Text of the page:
• Users may have invented their own processes, without enough understanding to document ("it just works")
  • What users do is complex and cannot be explained to non-experts
  • Users don't repeat any process in their jobs
  • Users don't do anything (see above)

Users know what they do or can be observed

Now, let's keep it simple (frankly, I am out of time and space for this blog). Given that we know some success and failure factors, do we really need to keep digging into causes of causes and ultimate causes? If a logger were failing to cut logs, we would expect leadership (not the same as "the leader") to intervene and help fix it. If a logger were failing to cut logs on Mars, we would expect leadership to intervene and put a stop to the wasted effort.

When we build lists like "Unclear Objectives", but fail to clarify objectives, this can only be a failure of leadership, unless we enter a new society where "underlings" give themselves their own job, and raises too. To quote one of the participants in the Chaos study, a programmer who was interviewed as part of a focus group:

"Sometimes you have to make a decision you don't like. Even against your own nature. You say well, it's wrong, but you make that decision anyway. It's like taking a hammer to your toe. It hurts."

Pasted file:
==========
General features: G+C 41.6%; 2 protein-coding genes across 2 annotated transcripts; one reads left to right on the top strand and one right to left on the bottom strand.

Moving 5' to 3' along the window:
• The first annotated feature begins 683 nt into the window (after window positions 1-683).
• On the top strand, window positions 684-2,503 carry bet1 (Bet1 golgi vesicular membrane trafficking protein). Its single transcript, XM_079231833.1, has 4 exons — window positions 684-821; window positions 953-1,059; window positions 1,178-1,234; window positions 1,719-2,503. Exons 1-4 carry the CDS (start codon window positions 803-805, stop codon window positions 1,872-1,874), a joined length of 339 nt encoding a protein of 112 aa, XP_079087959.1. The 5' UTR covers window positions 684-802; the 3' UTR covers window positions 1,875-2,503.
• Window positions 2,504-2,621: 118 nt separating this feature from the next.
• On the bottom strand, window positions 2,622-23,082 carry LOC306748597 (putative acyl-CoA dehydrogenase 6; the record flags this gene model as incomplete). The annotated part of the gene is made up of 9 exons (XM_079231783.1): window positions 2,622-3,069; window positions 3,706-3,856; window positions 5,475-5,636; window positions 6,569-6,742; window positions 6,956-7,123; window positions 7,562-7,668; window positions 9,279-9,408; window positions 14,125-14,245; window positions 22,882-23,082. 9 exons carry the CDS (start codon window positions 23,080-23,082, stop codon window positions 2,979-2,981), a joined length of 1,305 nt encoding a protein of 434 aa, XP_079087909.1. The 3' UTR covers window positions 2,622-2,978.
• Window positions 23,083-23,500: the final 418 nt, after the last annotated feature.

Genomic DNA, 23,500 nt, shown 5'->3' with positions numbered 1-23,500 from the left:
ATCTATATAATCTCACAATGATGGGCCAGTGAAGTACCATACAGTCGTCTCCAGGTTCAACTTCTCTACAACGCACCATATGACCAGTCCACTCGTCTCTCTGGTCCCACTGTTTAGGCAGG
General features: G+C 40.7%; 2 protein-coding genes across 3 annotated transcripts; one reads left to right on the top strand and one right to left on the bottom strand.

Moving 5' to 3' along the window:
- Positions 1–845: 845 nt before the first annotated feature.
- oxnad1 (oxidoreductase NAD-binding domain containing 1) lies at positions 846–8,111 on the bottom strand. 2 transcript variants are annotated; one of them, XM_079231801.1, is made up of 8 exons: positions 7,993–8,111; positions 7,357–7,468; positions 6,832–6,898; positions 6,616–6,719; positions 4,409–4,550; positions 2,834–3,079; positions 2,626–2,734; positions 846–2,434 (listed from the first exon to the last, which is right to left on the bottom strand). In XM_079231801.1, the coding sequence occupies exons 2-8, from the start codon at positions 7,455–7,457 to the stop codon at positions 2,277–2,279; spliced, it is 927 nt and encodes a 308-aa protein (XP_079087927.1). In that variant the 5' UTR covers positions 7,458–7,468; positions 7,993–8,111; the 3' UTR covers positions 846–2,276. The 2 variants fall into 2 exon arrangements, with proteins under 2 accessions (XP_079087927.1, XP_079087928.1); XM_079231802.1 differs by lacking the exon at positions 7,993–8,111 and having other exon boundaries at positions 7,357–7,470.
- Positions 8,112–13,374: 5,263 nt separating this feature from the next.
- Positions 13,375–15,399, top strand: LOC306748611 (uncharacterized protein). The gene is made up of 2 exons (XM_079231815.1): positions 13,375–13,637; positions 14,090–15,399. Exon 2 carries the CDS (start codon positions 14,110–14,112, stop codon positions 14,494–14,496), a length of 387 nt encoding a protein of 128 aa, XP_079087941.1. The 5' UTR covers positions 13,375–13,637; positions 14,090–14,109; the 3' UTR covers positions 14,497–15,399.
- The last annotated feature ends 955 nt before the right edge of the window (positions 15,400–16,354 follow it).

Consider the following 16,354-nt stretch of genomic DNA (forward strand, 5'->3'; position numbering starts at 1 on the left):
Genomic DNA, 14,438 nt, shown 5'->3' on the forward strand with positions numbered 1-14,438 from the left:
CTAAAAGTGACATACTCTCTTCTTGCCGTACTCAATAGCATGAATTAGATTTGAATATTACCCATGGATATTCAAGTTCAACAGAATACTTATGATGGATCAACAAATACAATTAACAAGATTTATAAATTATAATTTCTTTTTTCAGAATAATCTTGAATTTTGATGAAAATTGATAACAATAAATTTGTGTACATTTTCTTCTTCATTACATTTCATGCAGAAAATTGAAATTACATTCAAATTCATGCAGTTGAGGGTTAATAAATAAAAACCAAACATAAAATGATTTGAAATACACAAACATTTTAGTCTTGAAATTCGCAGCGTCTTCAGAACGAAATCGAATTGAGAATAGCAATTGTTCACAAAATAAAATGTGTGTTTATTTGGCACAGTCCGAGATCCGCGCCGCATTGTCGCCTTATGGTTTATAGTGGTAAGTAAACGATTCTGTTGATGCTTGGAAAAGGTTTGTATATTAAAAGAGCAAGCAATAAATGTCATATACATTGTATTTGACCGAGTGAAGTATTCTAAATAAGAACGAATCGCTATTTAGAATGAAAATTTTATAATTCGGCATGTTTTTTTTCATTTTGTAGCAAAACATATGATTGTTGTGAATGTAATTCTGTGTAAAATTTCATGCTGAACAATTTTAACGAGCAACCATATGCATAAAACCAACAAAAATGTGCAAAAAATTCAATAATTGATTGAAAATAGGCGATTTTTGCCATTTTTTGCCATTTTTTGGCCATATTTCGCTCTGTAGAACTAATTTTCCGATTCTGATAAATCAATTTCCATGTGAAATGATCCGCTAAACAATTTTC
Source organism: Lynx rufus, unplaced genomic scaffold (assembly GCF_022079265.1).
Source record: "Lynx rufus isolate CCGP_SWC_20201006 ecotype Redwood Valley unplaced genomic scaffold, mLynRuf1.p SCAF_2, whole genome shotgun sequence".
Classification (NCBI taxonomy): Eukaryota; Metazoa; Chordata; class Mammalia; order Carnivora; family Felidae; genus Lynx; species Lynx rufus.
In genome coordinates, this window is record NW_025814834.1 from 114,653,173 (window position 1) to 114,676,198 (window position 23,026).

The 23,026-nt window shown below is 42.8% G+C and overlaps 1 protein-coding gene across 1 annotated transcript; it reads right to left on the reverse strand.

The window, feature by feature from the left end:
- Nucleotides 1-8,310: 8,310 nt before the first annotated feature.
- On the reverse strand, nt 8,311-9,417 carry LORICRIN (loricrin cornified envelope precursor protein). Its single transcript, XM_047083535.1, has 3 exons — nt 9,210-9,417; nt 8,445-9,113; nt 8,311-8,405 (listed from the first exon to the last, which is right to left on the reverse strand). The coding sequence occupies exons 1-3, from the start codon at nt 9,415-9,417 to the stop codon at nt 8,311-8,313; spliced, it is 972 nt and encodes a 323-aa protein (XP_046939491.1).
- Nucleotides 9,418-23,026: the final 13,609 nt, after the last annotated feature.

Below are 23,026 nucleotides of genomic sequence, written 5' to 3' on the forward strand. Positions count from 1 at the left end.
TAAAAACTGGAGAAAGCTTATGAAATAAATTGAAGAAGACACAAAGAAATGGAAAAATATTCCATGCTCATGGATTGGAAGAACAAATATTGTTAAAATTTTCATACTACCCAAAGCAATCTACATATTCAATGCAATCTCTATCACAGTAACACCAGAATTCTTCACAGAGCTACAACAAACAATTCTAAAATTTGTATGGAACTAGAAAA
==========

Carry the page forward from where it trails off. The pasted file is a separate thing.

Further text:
And another, an IT manager:

"Probably 90% of application project failure is due to politics!"

Apparently failure doesn't hurt enough, because to challenge destructive forces one must risk displeasing one's overseers, and that is far more painful. Only leadership, starting from above, can change this, and only when it values leadership over power.

Once again the BA profession must face it - while some problems cannot be solved with mere leadership (you can't yet code up a physicist, or an artist, or a fair judge), the majority of problems can be traced to poor leadership, and not just from the bosses.

If you can face the challenge, leadership training, soft skills, communication, even sales - these investments will pay you the most. There is no lack of intelligence (the engineers knew the Space Shuttle was at huge risk), only a lack of influence by intelligence.

If we can stop just knowing what we know, and embrace the need to sell and teach and politic for what we know, we have the best chance to do good work and be recognized.

Keep up the good work, all you BA folk!

Don't forget to leave your comments below.

Marcos Ferrer

Marcos Ferrer, CBAP has over 20 years experience in the practice of business analysis and the application of Information Technology for process improvement. Following graduation in 1983 from the University of Chicago, Mr. Ferrer joined IBM in Chicago, where he worked on requirements and systems implementations in diverse industries. His recent projects include working requirements for the Veteran's Administration, introducing BA practices at the Washington Suburban Sanitary Commission, and creating bowling industry models for NRG Bowl LLC. In November 2006, Marcos Ferrer is one of the first CBAPs certified by the IIBA. He has served as an elected member of the DC-Metro chapter of the IIBA, most recently as President, and assisted in the writing of the BOK 2.0 test.